PC: JDStylos
The smile that came across my face was undeniably huge, I hollered out into the air and raised my ice tools with success filling every part of my being. The summit of Mt Baker was not expected, and the feeling of accomplishment caused me to fight back tears. We took our time getting pictures, enjoying the view and celebrated with hot tamales and Milky Way bars. After stepping down from the top to re organize gear we roped up once again and started our way down.

We took the Coleman-Demming for the descent, the much more common way up for most climbers. The climb down was much simpler than the way we came up and it was quite enjoyable to see the other side of the mountain. By the time we made it back to camp our legs were tired but we both felt surprisingly good. Whether we were just fitter than expected or the high from our summit fueled us all the way back to camp- I'm not really sure.
PC: JDStylos

After 12 hours of climbing, we decided to stay at camp, and enjoy one more night on the mountain. We took off our shoes and laid in the tent and relished in the wonderful feeling of success. We celebrated by eating a fancy dinner of Mountain House chili mac and even sneaked some of the next day's food into our evening meal.

Sleep came early for the both of us and gifted us with an incomparable night's rest.  In the early morning hours we listened to other climbers climb past our tent, attempting the North Ridge. I was feeling lucky to have climbed the day before, as we had the entire climb to ourselves. When I opened the tent door after the sun rose, and while I enjoyed my breakfast,  I watched them climb up the mountain like little ants tied together, slowly making their way through the glacier and up the ridge. I couldn't believe that those little ants were Joe and myself just yesterday.
PC: JDStylos

One last time we roped up after packing up camp and made our way down to the Hogsback. Tents were scattered all around and teams of climbers were flooding in. The holiday weekend and good weather brought in the most climbers I had ever seen on any mountain. After we untied and were back on the main trail and we were stopped by plenty of people that were on their way up, asking us about the conditions and our climb. We started to take bets on how many cars there might be in the parking lot. We crossed the streams and over the last bridge until we stepped foot out onto the pavement. Over 100 cars littered the road, we were dumbfounded with the fact that when we arrived there was only eight of us! We changed our clothes and ate a snack before finally hitting the road. With a Mt Baker summit via the North Ridge in the bag, the drive seemed to fly by. That night we enjoyed resting at a hotel and filling our bellies with delicious pizza.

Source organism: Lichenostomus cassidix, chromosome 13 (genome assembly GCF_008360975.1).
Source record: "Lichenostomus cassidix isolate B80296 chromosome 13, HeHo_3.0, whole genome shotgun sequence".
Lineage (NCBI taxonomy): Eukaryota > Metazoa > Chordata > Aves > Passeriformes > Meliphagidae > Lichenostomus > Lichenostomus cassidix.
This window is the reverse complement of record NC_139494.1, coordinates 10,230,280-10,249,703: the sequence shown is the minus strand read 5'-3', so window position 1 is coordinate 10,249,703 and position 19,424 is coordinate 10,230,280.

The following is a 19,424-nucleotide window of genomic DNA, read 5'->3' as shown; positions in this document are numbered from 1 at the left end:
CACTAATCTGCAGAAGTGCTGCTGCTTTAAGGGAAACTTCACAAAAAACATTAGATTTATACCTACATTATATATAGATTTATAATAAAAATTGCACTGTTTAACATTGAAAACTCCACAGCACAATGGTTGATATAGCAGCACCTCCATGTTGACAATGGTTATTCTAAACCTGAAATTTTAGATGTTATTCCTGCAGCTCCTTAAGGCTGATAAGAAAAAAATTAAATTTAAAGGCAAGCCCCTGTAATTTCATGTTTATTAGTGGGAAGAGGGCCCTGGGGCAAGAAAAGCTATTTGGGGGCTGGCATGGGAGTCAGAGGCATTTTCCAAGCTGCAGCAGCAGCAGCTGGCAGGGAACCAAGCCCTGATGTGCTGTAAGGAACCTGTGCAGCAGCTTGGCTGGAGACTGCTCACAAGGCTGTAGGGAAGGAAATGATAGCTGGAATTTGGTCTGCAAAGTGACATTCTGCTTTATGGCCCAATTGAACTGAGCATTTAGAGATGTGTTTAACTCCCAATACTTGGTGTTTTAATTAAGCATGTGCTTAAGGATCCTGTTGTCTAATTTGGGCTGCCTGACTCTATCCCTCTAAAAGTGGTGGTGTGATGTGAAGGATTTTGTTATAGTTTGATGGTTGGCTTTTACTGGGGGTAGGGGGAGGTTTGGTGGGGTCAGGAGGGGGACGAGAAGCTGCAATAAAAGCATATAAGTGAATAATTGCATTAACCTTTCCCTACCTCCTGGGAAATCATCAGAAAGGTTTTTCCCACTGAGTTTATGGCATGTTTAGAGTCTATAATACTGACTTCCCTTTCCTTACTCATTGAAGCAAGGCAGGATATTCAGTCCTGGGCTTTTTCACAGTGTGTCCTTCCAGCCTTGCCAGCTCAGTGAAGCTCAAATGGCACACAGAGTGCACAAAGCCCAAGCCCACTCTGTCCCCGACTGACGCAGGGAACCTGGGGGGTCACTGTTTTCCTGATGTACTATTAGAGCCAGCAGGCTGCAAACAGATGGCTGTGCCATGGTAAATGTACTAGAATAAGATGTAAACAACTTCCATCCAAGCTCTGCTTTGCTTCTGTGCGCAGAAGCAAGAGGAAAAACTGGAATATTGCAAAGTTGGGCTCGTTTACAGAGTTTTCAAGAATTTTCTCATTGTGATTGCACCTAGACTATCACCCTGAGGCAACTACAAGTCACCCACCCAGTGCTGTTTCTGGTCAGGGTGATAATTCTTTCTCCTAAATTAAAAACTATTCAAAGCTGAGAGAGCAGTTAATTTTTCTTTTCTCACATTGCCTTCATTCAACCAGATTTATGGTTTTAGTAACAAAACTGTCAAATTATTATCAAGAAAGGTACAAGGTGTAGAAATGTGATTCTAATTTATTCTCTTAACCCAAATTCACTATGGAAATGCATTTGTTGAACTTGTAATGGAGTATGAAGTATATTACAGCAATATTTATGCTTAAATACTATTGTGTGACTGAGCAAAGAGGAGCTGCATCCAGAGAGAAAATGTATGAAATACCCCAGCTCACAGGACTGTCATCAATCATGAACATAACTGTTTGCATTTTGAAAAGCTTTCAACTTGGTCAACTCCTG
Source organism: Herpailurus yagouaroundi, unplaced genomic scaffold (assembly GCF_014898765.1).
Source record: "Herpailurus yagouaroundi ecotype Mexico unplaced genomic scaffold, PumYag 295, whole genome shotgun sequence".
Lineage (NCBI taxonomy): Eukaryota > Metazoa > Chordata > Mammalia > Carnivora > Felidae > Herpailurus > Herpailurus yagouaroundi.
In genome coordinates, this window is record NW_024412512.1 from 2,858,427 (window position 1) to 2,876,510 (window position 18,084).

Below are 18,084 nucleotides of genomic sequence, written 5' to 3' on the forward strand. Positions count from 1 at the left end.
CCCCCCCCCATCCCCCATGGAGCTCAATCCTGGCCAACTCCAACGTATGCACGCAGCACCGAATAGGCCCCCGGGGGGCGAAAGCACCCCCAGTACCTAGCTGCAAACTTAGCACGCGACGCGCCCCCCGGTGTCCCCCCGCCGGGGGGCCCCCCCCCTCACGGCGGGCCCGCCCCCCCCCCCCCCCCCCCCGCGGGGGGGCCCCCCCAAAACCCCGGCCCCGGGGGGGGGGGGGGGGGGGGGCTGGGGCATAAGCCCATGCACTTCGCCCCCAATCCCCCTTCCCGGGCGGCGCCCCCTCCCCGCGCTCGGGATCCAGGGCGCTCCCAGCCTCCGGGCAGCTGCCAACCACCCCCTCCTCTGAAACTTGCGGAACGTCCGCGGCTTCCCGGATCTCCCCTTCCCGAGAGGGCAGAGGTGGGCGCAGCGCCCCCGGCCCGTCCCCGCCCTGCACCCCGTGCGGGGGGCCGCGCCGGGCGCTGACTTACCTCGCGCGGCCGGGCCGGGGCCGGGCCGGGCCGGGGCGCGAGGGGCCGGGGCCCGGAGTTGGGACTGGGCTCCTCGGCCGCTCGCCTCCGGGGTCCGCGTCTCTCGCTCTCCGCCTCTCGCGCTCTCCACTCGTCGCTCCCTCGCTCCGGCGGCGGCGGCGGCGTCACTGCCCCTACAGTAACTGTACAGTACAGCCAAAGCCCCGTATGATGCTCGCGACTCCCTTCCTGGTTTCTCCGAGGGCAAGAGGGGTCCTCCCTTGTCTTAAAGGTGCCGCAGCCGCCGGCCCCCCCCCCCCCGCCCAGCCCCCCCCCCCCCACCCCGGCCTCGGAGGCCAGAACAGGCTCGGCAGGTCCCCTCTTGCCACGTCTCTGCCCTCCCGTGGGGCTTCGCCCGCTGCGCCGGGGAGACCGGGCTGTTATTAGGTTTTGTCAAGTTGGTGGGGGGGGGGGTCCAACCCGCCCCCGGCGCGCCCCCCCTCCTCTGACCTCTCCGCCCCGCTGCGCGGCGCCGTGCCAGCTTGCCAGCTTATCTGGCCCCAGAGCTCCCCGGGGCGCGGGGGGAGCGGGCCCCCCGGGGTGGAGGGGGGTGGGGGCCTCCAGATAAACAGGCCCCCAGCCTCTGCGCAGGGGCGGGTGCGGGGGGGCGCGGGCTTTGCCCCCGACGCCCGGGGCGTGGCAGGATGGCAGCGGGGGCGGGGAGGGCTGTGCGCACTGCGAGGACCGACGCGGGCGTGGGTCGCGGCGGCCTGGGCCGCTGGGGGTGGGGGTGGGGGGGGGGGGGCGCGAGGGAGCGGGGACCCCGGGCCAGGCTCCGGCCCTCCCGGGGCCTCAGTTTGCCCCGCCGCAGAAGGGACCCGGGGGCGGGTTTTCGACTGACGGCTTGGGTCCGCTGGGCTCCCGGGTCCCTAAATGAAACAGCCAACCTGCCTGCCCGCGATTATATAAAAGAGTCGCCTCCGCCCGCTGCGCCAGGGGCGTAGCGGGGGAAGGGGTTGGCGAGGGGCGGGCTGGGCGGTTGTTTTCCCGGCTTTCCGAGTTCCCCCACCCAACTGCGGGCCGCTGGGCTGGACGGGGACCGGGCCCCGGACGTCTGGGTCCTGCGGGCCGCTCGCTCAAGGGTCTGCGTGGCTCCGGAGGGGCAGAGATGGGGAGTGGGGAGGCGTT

PC: JDStylos

It's hard not to think that this climb was all a dream, honestly everything went exactly how it was supposed to. Looking back on where I was last year as a climber and seeing where I am at now, I’ve grown so much. The difficulty of this climb opens up so many other possible routes that Joe and I have put off because of technicality. Truly, this climb was such an amazing experience, and getting to the top was just the finish. Every part of this climb kept us on our toes and that's what made it so much fun for me.

The Coleman Demming PC: JDStylos
With only ten days left here in Washington before I leave to Montana for a couple of weeks then back to Idaho, I am so glad I have been able to fit two such wonderful climbs in. Fingers crossed that we will have one more adventure together before Joe and I go off on our own adventures for a month and a half!
PC: JDStylos

The Ice Cliff PC: JDStylos

Monday, June 26, 2017

Mt Hood, via The Sunshine Route - June 2017 - 11,250ft

Stepping out of the car on Monday at the Tilly Jane Trailhead, the sun beat down on us with intense heat. A smile crept across my face. Finally the hours of running and hiking up and down hills around Boise was hopefully going to pay off this week. I wondered if I was going to be fit enough, if the last few weeks of sinus infections and trying to heal set me back. Would we would be defeated before we even set foot on the mountain?

We picked Melissa up at the Portland airport in a hurry surrounded by a million cars. Not even one week ago did she know she was going to be coming out to the pacific northwest to come and climb with her brother and myself. Melissa sat down in the car and asked us, “so where are we headed?!”.